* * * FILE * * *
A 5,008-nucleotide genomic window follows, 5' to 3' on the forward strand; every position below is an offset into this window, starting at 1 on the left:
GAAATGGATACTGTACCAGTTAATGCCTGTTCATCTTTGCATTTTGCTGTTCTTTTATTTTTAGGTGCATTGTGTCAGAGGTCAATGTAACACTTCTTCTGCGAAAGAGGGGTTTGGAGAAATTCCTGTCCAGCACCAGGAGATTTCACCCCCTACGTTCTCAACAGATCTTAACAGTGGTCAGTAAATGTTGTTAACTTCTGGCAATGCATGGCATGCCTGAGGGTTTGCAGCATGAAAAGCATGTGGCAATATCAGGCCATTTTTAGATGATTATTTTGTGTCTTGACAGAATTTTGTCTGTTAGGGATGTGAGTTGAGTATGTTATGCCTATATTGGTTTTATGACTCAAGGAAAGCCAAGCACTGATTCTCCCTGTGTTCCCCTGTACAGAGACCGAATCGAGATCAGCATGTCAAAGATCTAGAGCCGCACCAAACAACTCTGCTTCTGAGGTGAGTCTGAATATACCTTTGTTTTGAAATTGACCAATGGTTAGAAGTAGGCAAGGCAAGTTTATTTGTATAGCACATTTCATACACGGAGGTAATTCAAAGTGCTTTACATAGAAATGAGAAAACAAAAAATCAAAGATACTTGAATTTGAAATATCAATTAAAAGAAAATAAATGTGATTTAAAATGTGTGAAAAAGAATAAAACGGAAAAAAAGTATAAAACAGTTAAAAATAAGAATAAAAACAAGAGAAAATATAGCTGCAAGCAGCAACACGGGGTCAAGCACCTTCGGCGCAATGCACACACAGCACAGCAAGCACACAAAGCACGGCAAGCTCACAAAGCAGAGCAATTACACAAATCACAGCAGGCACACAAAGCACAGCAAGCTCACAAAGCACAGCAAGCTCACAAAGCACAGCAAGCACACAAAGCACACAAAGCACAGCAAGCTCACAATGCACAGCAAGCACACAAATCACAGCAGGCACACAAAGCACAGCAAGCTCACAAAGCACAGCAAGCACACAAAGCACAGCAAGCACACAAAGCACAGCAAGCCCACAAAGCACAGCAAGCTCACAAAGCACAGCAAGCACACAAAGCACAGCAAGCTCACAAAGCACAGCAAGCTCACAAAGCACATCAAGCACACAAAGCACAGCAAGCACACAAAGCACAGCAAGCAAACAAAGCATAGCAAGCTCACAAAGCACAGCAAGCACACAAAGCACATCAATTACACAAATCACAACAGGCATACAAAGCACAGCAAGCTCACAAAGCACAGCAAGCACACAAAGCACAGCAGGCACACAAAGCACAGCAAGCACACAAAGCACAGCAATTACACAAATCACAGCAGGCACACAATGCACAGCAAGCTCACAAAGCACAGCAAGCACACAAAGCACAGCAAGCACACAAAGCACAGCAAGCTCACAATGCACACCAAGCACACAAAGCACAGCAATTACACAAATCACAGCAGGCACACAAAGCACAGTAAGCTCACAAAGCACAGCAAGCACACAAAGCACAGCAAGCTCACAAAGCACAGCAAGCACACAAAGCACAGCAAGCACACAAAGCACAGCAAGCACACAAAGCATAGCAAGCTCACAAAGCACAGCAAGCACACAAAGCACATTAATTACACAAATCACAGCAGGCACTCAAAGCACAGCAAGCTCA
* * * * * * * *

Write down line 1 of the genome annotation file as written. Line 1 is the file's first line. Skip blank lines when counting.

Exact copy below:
A 5,008-nucleotide genomic window follows, 5' to 3' on the forward strand; every position below is an offset into this window, starting at 1 on the left: